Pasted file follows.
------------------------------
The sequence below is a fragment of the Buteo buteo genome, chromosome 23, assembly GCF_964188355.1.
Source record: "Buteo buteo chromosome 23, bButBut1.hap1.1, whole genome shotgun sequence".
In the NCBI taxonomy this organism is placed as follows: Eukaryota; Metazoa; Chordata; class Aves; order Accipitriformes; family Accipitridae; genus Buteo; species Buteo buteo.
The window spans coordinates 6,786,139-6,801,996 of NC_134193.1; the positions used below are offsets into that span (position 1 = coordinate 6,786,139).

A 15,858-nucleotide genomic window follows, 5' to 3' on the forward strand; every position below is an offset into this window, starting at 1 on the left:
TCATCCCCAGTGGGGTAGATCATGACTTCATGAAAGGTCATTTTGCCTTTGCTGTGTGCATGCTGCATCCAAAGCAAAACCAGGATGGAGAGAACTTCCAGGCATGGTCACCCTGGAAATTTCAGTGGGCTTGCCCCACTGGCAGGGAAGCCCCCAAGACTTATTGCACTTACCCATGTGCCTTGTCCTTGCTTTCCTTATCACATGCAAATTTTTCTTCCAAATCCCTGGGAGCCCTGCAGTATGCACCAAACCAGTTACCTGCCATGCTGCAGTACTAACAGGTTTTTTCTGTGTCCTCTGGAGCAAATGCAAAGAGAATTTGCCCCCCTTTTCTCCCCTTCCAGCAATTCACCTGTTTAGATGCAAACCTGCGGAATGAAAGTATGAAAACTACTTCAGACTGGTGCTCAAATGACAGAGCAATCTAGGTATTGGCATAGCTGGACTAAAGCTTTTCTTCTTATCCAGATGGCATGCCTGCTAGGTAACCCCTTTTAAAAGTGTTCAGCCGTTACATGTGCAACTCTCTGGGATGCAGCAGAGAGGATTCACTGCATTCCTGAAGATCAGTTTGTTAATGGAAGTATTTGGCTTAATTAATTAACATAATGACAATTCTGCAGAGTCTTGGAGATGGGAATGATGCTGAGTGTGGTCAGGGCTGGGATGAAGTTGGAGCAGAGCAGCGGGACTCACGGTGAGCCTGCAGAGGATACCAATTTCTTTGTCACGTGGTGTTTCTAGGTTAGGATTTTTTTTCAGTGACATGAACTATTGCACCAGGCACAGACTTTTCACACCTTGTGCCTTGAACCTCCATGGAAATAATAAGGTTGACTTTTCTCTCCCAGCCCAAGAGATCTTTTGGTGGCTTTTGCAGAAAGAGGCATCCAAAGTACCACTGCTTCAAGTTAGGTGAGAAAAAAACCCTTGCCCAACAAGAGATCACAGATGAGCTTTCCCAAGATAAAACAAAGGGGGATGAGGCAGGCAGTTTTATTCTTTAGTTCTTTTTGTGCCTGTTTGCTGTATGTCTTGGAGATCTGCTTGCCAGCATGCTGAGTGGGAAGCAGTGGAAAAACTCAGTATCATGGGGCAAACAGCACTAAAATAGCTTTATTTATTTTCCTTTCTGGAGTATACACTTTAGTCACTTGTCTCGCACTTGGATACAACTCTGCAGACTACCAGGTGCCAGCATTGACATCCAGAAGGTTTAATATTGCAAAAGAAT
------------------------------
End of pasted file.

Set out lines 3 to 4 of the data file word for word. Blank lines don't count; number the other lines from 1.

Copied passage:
In the NCBI taxonomy this organism is placed as follows: Eukaryota; Metazoa; Chordata; class Aves; order Accipitriformes; family Accipitridae; genus Buteo; species Buteo buteo.
The window spans coordinates 6,786,139-6,801,996 of NC_134193.1; the positions used below are offsets into that span (position 1 = coordinate 6,786,139).